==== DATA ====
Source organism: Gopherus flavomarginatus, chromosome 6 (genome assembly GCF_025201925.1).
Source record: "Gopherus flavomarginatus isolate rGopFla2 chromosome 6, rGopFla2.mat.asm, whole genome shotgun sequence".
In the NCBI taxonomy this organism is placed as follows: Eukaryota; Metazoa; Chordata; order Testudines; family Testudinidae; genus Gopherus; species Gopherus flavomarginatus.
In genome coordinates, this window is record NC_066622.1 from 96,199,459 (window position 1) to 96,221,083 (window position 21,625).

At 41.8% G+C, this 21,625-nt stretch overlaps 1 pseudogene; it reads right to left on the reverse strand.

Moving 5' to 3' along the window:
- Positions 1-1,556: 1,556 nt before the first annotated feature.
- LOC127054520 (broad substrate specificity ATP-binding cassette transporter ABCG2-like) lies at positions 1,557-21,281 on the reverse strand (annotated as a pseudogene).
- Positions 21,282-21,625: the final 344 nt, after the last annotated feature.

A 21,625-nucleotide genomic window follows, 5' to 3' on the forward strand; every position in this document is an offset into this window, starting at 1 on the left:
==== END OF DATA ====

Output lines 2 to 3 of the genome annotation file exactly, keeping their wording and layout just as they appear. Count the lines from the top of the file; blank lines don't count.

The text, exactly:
Source record: "Gopherus flavomarginatus isolate rGopFla2 chromosome 6, rGopFla2.mat.asm, whole genome shotgun sequence".
In the NCBI taxonomy this organism is placed as follows: Eukaryota; Metazoa; Chordata; order Testudines; family Testudinidae; genus Gopherus; species Gopherus flavomarginatus.